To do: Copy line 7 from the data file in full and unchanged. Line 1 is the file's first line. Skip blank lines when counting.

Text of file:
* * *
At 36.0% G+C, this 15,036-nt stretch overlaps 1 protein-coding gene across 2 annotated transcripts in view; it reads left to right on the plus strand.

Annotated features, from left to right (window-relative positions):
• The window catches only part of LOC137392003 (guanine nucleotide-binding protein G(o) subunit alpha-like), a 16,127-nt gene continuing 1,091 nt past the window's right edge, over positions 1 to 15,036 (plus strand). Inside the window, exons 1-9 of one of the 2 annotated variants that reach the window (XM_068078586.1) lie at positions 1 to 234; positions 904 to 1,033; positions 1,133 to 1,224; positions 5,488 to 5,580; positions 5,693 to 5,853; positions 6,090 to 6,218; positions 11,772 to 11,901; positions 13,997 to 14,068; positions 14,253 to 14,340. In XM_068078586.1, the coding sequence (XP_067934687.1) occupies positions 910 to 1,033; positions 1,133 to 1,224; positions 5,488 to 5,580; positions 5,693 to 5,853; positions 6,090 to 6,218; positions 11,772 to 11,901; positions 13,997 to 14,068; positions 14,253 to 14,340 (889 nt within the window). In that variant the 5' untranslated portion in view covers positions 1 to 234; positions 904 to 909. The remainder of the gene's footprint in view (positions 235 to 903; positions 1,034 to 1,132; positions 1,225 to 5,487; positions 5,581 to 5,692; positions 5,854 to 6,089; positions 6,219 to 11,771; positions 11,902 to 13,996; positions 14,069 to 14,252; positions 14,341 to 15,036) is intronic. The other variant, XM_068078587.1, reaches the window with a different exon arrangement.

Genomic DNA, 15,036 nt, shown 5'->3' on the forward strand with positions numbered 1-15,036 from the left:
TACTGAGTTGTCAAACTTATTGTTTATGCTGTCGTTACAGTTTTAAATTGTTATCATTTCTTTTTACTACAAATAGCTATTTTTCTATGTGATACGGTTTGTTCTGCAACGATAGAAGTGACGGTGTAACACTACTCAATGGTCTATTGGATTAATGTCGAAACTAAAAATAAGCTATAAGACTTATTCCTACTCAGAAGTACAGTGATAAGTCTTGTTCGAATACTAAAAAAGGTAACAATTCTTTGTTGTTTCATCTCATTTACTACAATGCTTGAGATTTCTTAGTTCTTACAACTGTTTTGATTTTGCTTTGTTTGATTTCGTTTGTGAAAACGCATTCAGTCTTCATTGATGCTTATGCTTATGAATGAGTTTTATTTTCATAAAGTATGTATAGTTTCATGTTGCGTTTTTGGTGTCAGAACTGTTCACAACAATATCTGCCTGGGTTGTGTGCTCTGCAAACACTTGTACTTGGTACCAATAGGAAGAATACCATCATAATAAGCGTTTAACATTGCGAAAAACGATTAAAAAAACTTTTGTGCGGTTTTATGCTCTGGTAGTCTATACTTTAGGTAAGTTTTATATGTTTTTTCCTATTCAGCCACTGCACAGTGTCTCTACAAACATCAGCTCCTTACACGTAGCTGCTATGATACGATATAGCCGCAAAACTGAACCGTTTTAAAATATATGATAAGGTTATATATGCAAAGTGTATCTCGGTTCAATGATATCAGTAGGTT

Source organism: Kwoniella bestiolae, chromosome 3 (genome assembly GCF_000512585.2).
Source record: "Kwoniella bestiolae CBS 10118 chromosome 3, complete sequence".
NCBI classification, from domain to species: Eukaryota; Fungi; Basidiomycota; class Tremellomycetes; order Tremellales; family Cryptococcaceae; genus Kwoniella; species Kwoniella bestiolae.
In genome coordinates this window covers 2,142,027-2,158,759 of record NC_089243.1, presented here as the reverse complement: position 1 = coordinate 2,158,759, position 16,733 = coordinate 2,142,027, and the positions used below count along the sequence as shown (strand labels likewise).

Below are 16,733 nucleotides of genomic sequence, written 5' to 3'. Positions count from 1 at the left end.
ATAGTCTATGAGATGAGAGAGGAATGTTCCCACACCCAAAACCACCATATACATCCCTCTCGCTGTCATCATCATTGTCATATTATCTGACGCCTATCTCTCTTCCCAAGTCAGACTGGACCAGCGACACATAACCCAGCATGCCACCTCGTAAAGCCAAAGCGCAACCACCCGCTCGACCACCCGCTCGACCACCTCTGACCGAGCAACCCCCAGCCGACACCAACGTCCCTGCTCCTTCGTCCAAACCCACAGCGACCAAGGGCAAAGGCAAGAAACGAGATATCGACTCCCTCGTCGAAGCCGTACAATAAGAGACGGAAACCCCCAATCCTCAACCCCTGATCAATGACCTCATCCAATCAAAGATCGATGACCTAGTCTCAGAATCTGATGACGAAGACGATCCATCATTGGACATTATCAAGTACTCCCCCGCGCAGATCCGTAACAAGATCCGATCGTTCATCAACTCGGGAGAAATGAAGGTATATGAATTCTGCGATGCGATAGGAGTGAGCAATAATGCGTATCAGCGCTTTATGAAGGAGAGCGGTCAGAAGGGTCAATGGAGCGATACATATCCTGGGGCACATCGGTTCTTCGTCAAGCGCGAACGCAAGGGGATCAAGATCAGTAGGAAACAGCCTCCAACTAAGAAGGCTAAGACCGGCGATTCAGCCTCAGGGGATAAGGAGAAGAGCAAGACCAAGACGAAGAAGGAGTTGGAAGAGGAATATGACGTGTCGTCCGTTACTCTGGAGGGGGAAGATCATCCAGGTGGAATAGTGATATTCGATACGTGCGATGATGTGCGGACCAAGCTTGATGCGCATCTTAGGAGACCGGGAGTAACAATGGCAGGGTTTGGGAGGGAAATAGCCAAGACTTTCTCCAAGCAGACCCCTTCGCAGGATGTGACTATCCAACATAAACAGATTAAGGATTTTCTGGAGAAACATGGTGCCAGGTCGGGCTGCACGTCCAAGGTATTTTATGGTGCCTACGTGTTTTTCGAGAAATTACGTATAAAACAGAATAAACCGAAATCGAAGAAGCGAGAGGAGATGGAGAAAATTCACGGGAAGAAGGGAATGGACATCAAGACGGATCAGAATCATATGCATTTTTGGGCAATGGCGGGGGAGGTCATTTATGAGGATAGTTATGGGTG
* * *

Source record: "Kwoniella bestiolae CBS 10118 chromosome 3, complete sequence".